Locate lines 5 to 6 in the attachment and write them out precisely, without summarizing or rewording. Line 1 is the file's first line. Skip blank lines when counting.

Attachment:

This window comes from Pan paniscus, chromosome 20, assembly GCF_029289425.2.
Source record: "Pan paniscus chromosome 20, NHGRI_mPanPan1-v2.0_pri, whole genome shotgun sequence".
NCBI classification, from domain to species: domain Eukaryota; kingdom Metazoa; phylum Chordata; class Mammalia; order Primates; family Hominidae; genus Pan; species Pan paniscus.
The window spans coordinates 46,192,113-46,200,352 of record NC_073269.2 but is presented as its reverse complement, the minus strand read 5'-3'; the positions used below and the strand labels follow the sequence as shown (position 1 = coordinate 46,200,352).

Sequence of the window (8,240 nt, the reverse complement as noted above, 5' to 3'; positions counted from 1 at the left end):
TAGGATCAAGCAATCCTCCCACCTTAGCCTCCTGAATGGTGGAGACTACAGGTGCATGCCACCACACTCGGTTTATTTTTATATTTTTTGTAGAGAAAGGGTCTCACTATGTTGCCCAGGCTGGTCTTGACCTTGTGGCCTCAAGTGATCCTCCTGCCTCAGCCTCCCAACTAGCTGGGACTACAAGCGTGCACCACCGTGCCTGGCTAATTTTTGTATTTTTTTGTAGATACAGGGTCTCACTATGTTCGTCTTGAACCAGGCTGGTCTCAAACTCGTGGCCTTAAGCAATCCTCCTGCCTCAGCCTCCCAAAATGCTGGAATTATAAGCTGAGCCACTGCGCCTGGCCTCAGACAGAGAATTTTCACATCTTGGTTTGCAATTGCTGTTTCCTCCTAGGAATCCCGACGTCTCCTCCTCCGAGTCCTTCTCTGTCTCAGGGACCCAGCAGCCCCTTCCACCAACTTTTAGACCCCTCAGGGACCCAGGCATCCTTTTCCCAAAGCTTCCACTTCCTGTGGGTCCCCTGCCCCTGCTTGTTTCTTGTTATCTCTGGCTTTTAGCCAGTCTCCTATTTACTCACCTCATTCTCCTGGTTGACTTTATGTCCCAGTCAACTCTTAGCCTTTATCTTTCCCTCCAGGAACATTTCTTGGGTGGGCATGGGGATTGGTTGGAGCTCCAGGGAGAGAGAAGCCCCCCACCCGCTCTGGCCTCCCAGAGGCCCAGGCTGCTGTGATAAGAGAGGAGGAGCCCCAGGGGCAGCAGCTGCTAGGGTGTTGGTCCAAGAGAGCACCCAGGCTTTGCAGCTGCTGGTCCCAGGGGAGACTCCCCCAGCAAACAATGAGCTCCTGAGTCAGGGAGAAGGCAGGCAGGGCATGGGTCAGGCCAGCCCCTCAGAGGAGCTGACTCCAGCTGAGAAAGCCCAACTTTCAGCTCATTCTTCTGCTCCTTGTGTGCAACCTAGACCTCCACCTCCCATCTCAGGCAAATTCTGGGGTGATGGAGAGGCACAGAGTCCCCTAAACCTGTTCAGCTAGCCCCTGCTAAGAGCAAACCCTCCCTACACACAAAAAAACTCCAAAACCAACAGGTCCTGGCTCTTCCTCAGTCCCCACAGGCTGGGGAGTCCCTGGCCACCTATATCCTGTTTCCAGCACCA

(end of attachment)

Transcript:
Sequence of the window (8,240 nt, the reverse complement as noted above, 5' to 3'; positions counted from 1 at the left end):
TAGGATCAAGCAATCCTCCCACCTTAGCCTCCTGAATGGTGGAGACTACAGGTGCATGCCACCACACTCGGTTTATTTTTATATTTTTTGTAGAGAAAGGGTCTCACTATGTTGCCCAGGCTGGTCTTGACCTTGTGGCCTCAAGTGATCCTCCTGCCTCAGCCTCCCAACTAGCTGGGACTACAAGCGTGCACCACCGTGCCTGGCTAATTTTTGTATTTTTTTGTAGATACAGGGTCTCACTATGTTCGTCTTGAACCAGGCTGGTCTCAAACTCGTGGCCTTAAGCAATCCTCCTGCCTCAGCCTCCCAAAATGCTGGAATTATAAGCTGAGCCACTGCGCCTGGCCTCAGACAGAGAATTTTCACATCTTGGTTTGCAATTGCTGTTTCCTCCTAGGAATCCCGACGTCTCCTCCTCCGAGTCCTTCTCTGTCTCAGGGACCCAGCAGCCCCTTCCACCAACTTTTAGACCCCTCAGGGACCCAGGCATCCTTTTCCCAAAGCTTCCACTTCCTGTGGGTCCCCTGCCCCTGCTTGTTTCTTGTTATCTCTGGCTTTTAGCCAGTCTCCTATTTACTCACCTCATTCTCCTGGTTGACTTTATGTCCCAGTCAACTCTTAGCCTTTATCTTTCCCTCCAGGAACATTTCTTGGGTGGGCATGGGGATTGGTTGGAGCTCCAGGGAGAGAGAAGCCCCCCACCCGCTCTGGCCTCCCAGAGGCCCAGGCTGCTGTGATAAGAGAGGAGGAGCCCCAGGGGCAGCAGCTGCTAGGGTGTTGGTCCAAGAGAGCACCCAGGCTTTGCAGCTGCTGGTCCCAGGGGAGACTCCCCCAGCAAACAATGAGCTCCTGAGTCAGGGAGAAGGCAGGCAGGGCATGGGTCAGGCCAGCCCCTCAGAGGAGCTGACTCCAGCTGAGAAAGCCCAACTTTCAGCTCATTCTTCTGCTCCTTGTGTGCAACCTAGACCTCCACCTCCCATCTCAGGCAAATTCTGGGGTGATGGAGAGGCACAGAGTCCCCTAAACCTGTTCAGCTAGCCCCTGCTAAGAGCAAACCCTCCCTACACACAAAAAAACTCCAAAACCAACAGGTCCTGGCTCTTCCTCAGTCCCCACAGGCTGGGGAGTCCCTGGCCACCTATATCCTGTTTCCAGCACCA